The Heligan Path

Last night, with Giles, Jean, another Jackie, and Paul, we were entertained, first by Windmill Swing Band, at Milford on Sea Community Centre. This was an interesting experience. It was difficult for me, with my untrained ear, quite to decipher what we were hearing. The female singer had a powerful voice and performed very well, but was rather obscured by the number of instruments on and overflowing from the small stage. Of the sixteen accompanists, ten were saxophonists.
After the break came the Sugar Rush. Quite the most outstanding wind player, guesting as soloist for Windmill in the first session, turned out to be one of a quartet forming this second group. He played saxophones, clarinet, and flute. He was one of two Marks, the other playing keyboard. Two excellent, lively, and entertaining female singers made up the four. Given the option to leave during the brief interval in their performance, we declined, because we were enjoying them so much.
Giles, being rather partial to the flute, called out for more of this instrument and was rewarded with a melodic solo. So were the rest of us.
This morning Benjamin of Abre Electrical came on time and thoroughly investigated our problems. The fault seems to be under the kitchen tiles, with which we will not interfere. We cannot use the power points in a kitchen cupboard until a feed is drawn from upstairs, and we need a new fusebox.
We experienced more steady rain, which by the afternoon had stopped. The last push on the previously invisible path was a joint one.

We began with Jackie riddling, with a sieve, the earth I dug out of the track, to gather what gravel and impacted sand was still present. That was soon given up as pointless and Jackie, who now shared my job, and I tossed each spadeful, complete with stones, into the crowded shrubberies. That should help keep the weeds down, and we will probably be digging out gravel and chucking it piecemeal back onto the path for some time to come.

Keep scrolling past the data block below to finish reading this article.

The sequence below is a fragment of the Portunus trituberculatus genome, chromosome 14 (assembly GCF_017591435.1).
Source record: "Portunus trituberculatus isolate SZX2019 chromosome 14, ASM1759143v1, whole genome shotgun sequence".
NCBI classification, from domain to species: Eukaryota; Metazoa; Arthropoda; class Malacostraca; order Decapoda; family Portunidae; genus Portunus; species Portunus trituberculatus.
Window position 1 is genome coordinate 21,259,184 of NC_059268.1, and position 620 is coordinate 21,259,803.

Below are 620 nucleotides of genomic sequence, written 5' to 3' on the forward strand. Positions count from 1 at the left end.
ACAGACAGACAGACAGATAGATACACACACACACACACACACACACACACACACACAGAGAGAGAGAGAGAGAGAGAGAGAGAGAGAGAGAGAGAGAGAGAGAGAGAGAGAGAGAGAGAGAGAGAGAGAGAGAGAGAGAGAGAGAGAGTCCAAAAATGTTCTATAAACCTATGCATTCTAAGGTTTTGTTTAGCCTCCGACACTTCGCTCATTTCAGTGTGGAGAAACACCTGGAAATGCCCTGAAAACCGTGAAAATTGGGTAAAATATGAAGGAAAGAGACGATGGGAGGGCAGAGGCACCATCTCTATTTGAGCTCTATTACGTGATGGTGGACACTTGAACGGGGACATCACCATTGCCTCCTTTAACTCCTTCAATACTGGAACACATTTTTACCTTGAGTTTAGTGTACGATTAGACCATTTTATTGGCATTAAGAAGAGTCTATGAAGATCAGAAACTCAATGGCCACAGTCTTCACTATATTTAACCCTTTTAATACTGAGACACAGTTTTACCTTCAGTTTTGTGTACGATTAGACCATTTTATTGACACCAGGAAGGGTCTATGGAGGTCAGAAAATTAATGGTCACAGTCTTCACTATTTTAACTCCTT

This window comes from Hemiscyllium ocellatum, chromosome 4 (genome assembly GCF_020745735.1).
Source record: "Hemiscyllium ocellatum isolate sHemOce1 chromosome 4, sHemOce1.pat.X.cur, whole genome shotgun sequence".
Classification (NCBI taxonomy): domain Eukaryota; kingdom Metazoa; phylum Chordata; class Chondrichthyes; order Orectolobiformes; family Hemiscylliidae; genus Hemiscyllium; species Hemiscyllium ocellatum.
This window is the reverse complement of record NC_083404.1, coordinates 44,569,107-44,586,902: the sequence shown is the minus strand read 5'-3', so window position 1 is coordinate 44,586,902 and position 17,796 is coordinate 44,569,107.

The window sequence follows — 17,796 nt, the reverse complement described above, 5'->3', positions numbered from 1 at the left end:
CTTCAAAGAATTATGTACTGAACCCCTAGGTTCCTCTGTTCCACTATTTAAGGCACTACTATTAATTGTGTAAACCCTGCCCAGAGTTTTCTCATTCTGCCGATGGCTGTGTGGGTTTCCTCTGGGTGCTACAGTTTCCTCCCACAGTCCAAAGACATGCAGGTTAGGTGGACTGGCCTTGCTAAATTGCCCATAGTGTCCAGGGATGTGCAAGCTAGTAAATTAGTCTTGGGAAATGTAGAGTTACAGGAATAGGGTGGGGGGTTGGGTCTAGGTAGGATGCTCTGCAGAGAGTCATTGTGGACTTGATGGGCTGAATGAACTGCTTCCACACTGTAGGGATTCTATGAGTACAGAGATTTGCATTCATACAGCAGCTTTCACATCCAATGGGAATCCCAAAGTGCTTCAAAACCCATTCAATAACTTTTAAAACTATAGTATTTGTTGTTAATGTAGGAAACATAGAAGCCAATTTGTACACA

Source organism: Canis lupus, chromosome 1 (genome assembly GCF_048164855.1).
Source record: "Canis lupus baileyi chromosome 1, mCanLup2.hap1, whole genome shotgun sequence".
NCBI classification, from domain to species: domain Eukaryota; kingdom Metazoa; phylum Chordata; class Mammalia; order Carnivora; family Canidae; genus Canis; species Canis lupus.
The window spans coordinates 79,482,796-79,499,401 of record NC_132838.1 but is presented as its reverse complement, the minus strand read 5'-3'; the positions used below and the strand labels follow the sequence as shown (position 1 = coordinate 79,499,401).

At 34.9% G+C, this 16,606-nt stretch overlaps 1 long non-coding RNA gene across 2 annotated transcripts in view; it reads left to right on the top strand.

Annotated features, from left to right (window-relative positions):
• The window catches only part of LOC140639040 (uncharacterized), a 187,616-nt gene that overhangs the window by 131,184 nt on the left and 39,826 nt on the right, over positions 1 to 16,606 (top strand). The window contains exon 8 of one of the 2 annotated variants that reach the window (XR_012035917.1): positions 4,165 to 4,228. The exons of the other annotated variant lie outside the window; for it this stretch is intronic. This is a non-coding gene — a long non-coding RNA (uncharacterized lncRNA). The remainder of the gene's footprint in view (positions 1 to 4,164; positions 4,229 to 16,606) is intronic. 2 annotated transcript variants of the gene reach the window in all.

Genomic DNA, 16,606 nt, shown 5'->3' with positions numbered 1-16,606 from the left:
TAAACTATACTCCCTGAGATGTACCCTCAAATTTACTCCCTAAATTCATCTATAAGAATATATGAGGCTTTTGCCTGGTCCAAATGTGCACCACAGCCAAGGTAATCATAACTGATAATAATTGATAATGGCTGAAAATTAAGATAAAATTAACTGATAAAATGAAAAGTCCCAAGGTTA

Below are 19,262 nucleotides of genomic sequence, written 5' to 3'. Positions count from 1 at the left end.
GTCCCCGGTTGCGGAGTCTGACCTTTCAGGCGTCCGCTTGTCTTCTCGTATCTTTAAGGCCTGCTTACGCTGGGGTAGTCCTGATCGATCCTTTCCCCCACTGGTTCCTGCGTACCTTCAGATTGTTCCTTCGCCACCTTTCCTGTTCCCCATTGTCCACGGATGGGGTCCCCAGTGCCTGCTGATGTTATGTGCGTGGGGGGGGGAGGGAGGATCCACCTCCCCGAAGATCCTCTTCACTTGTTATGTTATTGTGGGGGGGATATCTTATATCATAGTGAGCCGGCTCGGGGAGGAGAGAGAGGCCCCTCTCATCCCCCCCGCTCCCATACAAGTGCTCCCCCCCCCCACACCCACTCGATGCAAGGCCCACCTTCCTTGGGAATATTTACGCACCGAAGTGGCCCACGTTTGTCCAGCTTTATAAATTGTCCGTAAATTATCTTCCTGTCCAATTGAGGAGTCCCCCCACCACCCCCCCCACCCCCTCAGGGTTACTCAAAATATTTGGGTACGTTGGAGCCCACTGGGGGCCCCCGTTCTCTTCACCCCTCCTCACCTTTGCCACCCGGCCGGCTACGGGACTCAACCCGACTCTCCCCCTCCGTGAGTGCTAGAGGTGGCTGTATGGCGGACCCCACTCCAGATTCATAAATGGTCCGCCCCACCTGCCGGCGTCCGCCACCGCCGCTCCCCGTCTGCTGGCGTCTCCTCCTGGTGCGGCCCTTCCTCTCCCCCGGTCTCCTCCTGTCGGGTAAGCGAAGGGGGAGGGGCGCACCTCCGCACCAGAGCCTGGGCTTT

As will be apparent from the picture of Jackie at her initial task, there was far more soil than gravel on the path. This meant we had not bought enough stones, given that we now had to re-cover the whole area. After lunch, therefore, we took another trip to Ferndene Farm Shop and returned with five more bags of them.
In Everton Road a little boy of about six years old gave himself a nasty shock. On his bicycle, he sped out from between two oncoming cars he was trying to avoid, turned and rode straight at us, forcing Jackie to make an emergency stop. Terror was written all over his face. A few yards further on we decided to turn back and see if he was all right. By the time Jackie had found a suitable turning space and backtracked, he had disappeared. We rather hoped he was trembling on his mother’s knee.

Back home, we completed the laying down of the stones, and raked and swept them. Jackie added the finishing touch of six varied heucheras. Just as I finished photographing our achievement, the rain returned.
I call this the Heligan path, after the famous lost gardens of that name in Cornwall, because we really didn’t know it was there.

Several new roses are in bloom. Here is one:

And an iris.

This evening we dined on Moroccan roast lamb, pilau cous-cous complete with chilli, and carrots and green beans, followed by apple strudel. I drank a Langedoc reserve 2012.


    1. So pleased Alex. I think she looks so contented, all set up for the task, but also the spade and path are sharp in the foreground whilst she is a bit burnt out – like some of your recent portrait shots. She holds the picture, but is in the background.

Leave a Reply